The parliament is funded by the African Union member States through the African Union Commission. We have a budget because it is a dual membership where we are all members of our national parliament. National parliaments are expected to pay for us to attend; so it is the African Union that pays for the secretariat, salaries of the secretariat staff; then the host country South Africa provides the facilities and the member States pay for the attendants of their delegations.
The President said Nigeria would no longer enter into any protocol that does not offer benefits to the country. What does Nigeria gain from being a member of the Pan African Parliament?
For Nigeria the issues of continental integration are critical for our development. Nigeria is the most populous country on the continent and Nigerians are the most travelled of all Africans. You find Nigerians in every nooks and crannies of this continent. I have been in a remote isolated part of Angola, ravaged by war for 35 years. When I went to Angola after the death of Savimbi and the war ended, I went for election observation work in Angola in 2008 and we drove for seven hours out of Luanda into the hinterland and we had a mechanical malfunction on the vehicle and the only people who we could find to buy spare parts from in a remote village were Nigerians and they had been there for years even when the war was on. So you find that a country like Nigeria has a lot to benefit from the integration of the continent.
I give you a clear example, on the ECOWAS region where there has been substantial progress in terms of integration as a citizen of ECOWAS carrying ECOWAS passport, I can move from one ECOWAS country to another without visa and without any restrictions. You find that all the way down the West African region there are Nigerian traders able to trade despite the customs and immigration problems that are not official, despite the red tape of bureaucracy that exist in those border posts, but still, you find made in Nigeria goods in those countries. The market that exist in the continent would be available for this industrious hard working people the opportunities that exist will be available. Nigerians now live and work in many African countries.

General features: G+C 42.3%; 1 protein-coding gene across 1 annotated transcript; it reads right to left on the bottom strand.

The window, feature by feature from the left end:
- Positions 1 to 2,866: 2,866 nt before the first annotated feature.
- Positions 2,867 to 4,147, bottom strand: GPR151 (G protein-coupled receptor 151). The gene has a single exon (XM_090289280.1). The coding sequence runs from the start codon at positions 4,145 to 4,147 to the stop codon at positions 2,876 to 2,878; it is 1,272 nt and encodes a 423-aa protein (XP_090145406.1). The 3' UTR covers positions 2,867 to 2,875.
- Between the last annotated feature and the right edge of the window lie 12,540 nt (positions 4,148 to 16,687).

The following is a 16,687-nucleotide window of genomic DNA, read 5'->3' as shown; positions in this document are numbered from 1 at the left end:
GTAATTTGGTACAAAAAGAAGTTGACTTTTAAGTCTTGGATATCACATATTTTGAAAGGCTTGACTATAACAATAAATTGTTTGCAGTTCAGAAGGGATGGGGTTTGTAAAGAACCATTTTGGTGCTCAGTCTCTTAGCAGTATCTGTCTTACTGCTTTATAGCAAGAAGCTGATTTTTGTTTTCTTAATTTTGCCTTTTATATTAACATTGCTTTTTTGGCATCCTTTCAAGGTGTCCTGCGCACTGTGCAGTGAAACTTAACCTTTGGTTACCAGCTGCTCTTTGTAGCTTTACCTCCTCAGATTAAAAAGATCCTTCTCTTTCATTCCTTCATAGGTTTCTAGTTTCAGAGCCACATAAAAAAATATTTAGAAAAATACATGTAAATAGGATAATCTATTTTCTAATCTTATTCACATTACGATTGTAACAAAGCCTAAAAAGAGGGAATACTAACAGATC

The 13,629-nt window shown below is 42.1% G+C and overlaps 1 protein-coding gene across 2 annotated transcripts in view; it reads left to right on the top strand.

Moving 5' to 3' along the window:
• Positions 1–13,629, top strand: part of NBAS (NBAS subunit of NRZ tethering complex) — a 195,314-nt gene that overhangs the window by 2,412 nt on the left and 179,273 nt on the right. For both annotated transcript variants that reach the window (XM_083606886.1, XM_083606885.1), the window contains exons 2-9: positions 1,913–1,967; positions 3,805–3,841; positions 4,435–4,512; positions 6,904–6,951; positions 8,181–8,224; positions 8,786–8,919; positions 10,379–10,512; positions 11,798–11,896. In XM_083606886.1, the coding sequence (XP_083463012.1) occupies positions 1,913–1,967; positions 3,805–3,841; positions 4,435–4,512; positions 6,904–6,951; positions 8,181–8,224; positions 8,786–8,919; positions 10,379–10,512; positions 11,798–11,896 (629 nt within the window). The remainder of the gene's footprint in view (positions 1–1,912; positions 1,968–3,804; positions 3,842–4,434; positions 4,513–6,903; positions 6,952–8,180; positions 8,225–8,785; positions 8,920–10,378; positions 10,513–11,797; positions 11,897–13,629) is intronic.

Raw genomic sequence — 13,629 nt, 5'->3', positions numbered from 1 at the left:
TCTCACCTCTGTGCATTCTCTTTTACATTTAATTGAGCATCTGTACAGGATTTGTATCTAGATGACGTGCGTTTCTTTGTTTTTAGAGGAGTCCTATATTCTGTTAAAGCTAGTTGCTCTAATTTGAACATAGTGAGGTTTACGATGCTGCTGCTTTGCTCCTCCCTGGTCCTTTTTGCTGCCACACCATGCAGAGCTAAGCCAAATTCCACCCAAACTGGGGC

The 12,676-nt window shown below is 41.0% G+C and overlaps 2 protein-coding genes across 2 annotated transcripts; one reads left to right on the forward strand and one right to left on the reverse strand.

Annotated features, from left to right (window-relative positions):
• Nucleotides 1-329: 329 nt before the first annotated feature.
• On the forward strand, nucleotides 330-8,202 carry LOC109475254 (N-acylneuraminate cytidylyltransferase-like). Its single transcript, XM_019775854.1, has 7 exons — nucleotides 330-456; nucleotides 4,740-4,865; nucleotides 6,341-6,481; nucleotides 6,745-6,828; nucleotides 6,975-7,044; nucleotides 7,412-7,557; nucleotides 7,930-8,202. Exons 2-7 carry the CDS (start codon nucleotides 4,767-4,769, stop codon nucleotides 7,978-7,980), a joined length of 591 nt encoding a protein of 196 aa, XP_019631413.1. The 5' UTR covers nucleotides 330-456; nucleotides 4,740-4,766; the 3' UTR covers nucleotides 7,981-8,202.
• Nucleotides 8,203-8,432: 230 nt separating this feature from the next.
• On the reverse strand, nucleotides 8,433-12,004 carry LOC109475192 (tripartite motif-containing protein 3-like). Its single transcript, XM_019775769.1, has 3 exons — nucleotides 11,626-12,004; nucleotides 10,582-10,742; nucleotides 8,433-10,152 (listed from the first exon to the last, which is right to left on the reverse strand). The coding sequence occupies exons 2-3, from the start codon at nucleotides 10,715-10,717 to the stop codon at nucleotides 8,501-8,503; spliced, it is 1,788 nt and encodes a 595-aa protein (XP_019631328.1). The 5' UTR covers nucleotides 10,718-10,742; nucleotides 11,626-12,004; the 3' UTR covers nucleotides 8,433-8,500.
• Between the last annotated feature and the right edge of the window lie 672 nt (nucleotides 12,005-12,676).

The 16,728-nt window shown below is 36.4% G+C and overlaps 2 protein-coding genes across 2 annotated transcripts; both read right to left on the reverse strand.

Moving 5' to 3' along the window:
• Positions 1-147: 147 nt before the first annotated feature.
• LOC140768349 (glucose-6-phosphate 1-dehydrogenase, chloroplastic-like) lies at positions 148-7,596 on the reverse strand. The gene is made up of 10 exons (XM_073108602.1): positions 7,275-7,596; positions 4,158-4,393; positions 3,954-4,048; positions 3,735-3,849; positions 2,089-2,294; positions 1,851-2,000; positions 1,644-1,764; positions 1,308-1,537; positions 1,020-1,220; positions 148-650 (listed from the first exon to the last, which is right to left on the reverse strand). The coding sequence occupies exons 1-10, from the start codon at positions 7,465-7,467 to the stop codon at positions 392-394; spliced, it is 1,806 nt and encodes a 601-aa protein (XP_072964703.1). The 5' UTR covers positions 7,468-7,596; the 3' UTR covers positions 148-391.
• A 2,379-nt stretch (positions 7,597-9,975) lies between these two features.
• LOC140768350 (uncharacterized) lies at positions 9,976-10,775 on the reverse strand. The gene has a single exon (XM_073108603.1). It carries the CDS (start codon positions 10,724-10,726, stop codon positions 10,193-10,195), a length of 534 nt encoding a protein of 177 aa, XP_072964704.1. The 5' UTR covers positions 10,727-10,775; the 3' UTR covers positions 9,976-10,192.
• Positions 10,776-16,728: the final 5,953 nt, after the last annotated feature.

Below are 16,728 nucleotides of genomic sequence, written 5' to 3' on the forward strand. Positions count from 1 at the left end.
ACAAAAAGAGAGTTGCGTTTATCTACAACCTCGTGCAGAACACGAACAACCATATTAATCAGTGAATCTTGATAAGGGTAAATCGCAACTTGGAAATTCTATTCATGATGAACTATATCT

How did you become the President of the Pan African Parliament; where did you meet it and where do you plan to take the parliament?
I was elected on May 28, 2012 as the third President of the Pan African Parliament and I have tenure of three years. I was elected alongside with four Vice Presidents from the other four regions of the continent. We believe that the an African Parliament as presently constituted with advisory and legislative powers is in dire need for transformation into a legislative body that would provide for Africa and Africans a loud voice in the scheme of governance for the continent; that will be a voice for the voiceless millions of Africans.
So we have a vision of using our advisory and consultative powers to the fullest to ensure that the Pan African Parliament has a visibility that is required for it to attain its goals as a veritable platform for African people and grassroots organisations to make an input into decision-making processes.
Decisions would no longer be the decisions by governments taking into consideration the inputs of African people and so we are championing the ratification of very important charters that will help enhance governance.
We succeeded after three years of campaign to have the charter on democracy, election and governance ratified, now we are pushing for the charter on civil service. We think that the civil service or public service in our continent has a big role to play and there must be standards and that the level of corruption, misuse and misapplication of African resources cannot be removed from the level of our public service. They must begin to imbibe core values and standards across the continent and the role the public service plays in implementation of decisions across the continent must be taken with all seriousness. So we are pushing for that charter to be ratified so that those who not complying with what should be the standard norms, and core values of public service will be sanctioned.